The development of highly accurate and widely available genome sequencing technology has put us at a crossroads. Now, more than ever, the divergent views of nature versus nurture confront consumers wishing to be advocates for their own health. As we learn about our genetics it seems quite clear that the deterministic message about our health destiny is ringing loud and clear. More and more, the idea that we are at the mercy of our inheritance seems supported by the advancing understanding and interpretation of our individual genetic profiles.
An important message we have been espousing over the past decade centers on the importance of lifestyle choices, specifically directed to offset disease risk that may well be enhanced by genetics. This ideology centers on the notion of genetic predisposition in contrast to genetic determinism. It is this contrast that opens the door to empowerment and your health destiny.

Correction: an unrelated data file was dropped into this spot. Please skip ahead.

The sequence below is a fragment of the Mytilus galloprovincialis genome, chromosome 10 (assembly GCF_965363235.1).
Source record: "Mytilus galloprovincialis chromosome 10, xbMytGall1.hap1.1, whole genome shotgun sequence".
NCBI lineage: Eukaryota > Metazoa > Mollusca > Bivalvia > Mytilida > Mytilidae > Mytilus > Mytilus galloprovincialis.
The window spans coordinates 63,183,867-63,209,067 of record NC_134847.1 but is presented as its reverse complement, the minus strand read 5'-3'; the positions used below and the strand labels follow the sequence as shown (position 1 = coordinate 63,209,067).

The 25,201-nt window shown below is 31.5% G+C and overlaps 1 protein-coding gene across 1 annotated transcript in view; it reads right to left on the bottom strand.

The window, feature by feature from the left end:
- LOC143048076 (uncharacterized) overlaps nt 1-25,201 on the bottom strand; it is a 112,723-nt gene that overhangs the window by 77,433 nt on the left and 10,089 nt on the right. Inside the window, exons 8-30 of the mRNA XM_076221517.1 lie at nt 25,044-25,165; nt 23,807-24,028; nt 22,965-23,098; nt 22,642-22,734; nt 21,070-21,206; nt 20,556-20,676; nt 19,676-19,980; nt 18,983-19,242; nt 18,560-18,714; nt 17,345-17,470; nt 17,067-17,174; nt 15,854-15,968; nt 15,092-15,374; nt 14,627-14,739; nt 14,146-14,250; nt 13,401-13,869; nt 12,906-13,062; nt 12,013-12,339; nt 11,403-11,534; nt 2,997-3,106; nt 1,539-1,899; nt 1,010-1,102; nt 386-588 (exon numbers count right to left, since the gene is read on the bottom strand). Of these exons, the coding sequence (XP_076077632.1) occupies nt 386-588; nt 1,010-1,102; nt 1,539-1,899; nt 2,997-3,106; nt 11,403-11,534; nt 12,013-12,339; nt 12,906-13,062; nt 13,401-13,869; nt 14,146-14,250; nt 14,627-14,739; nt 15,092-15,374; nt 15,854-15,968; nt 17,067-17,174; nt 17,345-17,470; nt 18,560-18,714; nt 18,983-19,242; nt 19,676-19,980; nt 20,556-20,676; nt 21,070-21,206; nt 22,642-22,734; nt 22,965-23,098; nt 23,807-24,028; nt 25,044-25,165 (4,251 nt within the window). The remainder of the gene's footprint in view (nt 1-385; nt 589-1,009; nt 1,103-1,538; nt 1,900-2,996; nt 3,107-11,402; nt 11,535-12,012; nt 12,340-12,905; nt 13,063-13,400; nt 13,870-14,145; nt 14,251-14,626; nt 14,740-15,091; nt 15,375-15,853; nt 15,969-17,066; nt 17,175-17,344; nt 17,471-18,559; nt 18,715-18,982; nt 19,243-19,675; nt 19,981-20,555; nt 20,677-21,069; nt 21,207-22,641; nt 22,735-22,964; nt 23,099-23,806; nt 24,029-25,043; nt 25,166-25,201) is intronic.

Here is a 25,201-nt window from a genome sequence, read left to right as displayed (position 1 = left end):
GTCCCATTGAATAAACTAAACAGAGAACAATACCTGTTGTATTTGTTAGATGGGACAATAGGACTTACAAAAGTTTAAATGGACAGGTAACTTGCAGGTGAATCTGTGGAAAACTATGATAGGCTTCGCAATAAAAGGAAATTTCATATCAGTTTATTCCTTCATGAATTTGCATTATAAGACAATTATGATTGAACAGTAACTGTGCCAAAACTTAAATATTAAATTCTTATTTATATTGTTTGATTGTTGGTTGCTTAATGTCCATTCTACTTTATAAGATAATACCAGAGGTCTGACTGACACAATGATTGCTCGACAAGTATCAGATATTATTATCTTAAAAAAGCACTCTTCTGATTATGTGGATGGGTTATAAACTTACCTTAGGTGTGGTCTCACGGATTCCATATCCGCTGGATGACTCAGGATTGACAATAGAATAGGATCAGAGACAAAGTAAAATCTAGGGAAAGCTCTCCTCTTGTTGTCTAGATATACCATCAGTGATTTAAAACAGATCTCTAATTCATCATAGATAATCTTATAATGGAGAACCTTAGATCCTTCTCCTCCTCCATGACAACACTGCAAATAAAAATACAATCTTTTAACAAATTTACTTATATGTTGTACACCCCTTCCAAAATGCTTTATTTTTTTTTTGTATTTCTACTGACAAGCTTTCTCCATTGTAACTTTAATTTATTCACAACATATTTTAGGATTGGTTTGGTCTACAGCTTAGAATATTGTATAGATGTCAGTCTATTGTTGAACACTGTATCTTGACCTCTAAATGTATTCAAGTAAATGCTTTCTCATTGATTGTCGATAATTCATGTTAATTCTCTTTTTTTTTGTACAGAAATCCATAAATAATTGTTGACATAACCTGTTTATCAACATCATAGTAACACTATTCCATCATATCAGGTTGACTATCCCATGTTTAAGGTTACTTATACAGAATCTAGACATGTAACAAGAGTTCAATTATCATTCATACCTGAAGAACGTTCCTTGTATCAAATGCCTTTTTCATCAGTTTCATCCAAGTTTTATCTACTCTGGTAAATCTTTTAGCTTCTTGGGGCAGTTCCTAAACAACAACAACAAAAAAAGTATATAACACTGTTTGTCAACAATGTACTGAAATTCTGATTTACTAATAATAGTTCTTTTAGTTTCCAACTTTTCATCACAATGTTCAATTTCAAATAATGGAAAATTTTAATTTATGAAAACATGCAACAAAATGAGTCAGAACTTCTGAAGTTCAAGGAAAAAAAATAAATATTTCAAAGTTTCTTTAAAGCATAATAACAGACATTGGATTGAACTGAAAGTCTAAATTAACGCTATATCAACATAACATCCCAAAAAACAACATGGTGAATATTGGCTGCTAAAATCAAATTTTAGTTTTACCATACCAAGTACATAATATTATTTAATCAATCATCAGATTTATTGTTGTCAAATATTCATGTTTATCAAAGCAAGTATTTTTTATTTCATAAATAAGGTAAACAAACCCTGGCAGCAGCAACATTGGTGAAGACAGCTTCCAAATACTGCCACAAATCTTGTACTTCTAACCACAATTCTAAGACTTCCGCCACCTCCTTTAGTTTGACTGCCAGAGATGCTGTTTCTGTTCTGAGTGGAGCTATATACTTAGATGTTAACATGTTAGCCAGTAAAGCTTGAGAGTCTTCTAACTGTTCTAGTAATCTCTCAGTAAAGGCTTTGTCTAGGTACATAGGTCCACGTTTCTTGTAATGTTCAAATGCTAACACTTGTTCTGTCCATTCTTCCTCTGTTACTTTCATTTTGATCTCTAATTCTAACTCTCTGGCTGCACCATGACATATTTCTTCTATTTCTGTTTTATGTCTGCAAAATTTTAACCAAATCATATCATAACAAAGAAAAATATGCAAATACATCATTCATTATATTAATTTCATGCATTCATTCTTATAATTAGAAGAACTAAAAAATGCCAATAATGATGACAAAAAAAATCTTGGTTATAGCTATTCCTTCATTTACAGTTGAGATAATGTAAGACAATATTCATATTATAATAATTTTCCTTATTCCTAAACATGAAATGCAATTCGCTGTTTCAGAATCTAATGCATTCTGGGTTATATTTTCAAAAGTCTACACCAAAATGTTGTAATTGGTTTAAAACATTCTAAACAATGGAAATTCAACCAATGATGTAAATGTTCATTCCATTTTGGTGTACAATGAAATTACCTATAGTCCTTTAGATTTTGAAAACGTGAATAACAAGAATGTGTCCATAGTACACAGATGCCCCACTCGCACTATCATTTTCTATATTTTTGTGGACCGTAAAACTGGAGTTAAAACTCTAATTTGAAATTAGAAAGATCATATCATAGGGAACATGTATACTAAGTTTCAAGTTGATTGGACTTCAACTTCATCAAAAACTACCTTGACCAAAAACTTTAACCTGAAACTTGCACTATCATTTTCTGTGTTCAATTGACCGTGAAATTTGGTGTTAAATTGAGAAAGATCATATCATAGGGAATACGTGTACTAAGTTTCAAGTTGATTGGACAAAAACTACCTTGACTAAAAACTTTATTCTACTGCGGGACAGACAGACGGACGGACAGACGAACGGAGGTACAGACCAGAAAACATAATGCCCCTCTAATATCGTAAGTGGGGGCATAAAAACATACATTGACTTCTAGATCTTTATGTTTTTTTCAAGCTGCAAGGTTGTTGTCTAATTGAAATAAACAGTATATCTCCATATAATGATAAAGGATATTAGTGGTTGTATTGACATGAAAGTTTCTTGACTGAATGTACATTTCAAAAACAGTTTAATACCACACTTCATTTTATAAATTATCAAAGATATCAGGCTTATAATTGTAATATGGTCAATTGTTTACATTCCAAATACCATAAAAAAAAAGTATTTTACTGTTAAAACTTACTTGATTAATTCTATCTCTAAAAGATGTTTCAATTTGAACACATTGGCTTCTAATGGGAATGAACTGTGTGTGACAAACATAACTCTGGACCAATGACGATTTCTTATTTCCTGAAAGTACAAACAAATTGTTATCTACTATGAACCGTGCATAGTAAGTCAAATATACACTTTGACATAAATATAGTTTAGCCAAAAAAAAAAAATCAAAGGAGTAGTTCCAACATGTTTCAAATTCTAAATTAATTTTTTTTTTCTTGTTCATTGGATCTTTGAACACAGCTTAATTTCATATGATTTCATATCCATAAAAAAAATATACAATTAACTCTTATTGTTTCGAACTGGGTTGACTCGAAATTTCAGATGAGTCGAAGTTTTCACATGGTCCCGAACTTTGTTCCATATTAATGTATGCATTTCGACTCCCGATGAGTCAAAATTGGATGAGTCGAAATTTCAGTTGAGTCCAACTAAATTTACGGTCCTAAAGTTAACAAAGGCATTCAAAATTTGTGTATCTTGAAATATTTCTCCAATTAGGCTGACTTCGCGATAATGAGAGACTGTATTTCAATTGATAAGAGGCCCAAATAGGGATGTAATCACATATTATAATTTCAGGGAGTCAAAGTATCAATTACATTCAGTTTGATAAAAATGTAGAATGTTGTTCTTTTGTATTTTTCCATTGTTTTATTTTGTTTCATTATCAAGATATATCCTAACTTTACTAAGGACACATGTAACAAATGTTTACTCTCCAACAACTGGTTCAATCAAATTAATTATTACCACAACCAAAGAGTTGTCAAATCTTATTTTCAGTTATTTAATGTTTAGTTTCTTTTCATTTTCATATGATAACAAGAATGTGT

Alzheimer’s disease, now affecting about 5 ½ million Americans, is a disease for which we have no meaningful treatment whatsoever. That said, it certainly makes sense to look at various factors that contribute to the risk for this disease. Continue reading
There is certainly a lot of discussion these days about the ketogenic diet, especially as it relates to brain function. I thought it would be instructive to review one of the most important, and early, research studies in this area, as it reveals several very important findings that are worthy of attention.
The study, Effects of beta-hydroxybutyrate on cognition in memory-impaired adults, dates back to 2003. Why this is relevant with respect to the ketogenic diet is because beta-hydroxybutyrate is one of the ketones produced when somebody is in ketosis. The ketogenic diet is one that is aggressive in terms lowering dietary carbohydrate intake while increasing dietary fats. The production of ketones is amplified in people who supplement with things like coconut oil or MCT oil. Continue reading